Jesus in Ancient Historians

On a popular level, some writers dismiss all evidence for Jesus as inconsequential and view him as a pure creation of his followers. Even apart from the dismissal of many lines of evidence, this skeptical approach, if followed consistently, would make much of history unknowable.[1] As in the case of other new movements, whether from disciples of Socrates, Muhammad, Buddha, or Joseph Smith, the life of the founder was initially of little interest beyond the circle of his own followers. The Dead Sea Scrolls revere the founder of their community, the Teacher of Righteousness, yet he appears nowhere outside their own literature.

Likewise, the first-century Jewish historian Josephus claims to have been a Pharisee, yet he nowhere mentions the Pharisaic sage Hillel, whom most subsequent Pharisaic traditions name as one of their central figures.[2] Meanwhile, the Judean king Agrippa I, whom Josephus depicts as prominent even in Rome, merits only the barest passing mention in a Roman historian covering the period.[3] Another major Roman historian devotes little space even to Herod the Great.[4]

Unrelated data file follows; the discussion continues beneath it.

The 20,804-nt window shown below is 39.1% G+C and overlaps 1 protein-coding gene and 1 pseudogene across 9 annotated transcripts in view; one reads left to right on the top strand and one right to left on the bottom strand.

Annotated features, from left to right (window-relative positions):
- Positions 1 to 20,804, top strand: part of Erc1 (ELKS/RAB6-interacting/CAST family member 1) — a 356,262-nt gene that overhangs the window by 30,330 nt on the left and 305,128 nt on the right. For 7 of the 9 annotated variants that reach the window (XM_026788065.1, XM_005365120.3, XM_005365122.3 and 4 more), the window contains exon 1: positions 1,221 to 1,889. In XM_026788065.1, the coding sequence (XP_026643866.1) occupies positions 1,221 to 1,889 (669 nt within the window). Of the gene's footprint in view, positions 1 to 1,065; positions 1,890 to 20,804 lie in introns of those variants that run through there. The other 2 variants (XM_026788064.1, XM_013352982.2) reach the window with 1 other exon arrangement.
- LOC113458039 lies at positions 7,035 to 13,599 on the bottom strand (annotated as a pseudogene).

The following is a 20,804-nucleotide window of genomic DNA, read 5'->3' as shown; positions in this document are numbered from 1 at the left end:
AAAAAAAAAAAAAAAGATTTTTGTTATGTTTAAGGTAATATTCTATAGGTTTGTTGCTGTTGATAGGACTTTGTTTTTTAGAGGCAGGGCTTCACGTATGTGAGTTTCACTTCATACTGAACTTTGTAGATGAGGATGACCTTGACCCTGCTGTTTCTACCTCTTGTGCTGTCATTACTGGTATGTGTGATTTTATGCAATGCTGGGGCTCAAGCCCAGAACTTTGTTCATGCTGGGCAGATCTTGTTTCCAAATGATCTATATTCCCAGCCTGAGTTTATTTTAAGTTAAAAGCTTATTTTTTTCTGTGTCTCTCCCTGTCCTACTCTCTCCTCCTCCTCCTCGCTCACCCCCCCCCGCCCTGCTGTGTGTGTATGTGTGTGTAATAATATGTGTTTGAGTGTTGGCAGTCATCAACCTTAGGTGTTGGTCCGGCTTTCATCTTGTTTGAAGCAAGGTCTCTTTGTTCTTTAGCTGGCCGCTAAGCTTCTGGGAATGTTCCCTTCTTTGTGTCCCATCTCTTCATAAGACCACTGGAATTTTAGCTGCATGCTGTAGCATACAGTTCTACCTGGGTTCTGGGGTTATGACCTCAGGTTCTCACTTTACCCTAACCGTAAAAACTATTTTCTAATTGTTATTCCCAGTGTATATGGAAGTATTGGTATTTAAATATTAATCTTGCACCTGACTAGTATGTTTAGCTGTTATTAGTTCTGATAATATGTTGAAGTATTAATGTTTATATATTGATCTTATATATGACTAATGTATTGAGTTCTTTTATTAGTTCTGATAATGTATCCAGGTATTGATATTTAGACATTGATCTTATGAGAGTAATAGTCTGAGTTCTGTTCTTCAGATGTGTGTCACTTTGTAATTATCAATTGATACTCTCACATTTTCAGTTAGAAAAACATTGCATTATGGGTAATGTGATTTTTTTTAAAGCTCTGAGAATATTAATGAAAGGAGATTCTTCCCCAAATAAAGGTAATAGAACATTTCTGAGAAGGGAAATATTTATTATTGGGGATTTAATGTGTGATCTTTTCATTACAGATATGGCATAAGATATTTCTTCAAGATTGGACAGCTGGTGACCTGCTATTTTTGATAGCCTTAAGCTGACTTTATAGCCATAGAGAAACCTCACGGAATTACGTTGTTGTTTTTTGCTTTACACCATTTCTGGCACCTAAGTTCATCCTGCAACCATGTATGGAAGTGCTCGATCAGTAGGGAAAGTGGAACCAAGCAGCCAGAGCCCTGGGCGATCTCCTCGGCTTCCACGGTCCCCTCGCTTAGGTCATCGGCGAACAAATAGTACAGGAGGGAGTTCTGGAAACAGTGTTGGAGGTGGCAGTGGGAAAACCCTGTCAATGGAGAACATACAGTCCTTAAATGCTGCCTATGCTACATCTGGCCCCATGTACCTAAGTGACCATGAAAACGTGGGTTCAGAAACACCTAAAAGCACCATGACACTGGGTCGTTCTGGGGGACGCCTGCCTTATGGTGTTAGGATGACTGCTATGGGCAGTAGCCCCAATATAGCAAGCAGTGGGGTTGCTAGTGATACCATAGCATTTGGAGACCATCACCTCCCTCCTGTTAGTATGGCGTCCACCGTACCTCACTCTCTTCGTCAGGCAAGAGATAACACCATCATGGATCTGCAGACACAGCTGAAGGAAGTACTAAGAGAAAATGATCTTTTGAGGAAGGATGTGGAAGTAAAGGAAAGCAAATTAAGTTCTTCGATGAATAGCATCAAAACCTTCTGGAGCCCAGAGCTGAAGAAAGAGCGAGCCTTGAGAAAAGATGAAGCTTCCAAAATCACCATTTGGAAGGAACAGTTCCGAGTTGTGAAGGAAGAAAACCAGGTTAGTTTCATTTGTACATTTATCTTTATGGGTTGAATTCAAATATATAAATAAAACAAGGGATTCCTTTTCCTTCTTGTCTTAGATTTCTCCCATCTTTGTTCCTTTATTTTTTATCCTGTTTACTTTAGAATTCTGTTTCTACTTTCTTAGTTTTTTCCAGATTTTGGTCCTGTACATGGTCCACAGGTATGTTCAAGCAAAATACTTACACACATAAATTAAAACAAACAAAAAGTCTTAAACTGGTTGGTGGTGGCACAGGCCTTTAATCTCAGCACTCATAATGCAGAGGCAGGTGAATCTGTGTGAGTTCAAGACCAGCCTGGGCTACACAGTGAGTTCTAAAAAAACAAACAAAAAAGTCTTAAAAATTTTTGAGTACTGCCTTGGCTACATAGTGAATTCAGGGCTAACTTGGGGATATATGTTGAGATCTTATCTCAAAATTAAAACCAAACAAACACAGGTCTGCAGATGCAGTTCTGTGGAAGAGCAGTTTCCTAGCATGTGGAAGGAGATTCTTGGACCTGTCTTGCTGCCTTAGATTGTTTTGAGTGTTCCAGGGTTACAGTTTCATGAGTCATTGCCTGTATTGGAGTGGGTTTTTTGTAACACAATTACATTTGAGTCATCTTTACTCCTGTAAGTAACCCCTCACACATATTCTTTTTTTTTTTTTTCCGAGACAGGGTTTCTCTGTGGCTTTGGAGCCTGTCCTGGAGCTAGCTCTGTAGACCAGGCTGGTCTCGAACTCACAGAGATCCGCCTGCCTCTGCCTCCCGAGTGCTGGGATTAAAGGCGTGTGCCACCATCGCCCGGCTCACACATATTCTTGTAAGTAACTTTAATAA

By the same criterion of relevance, the earlier Greek historian Herodotus neglected not only Judea but Rome.[5] And Josephus himself, despite his prominent role in the Judean war and as an interpreter of Judea for the gentile Greco-Roman world, merits no interest in later rabbis (who in fact show greater interest in Jesus).

This is not to imply that non-Christian reports about Jesus are altogether absent. Most scholars today recognize that the first-century Judean writer Josephus, who wrote about John the Baptist and Jesus’s brother James, also wrote about Jesus himself.[6] Josephus treats Jesus as a sage and wonder-worker executed by the governor, probably with the complicity of some of Jerusalem’s elite.[7] Many scholars argue that an early Arabic version also confirms the key points about Jesus that scholars have reconstructed as original (before scribal tampering) in Josephus’s account.[8] Possibly as early as 45 years after Jesus’s crucifixion, a Syrian philosopher named Mara bar Sarapion speaks of Jews executing their wise king, bringing judgment on Judea. (He probably heard this report from Syrian Christians.)[9]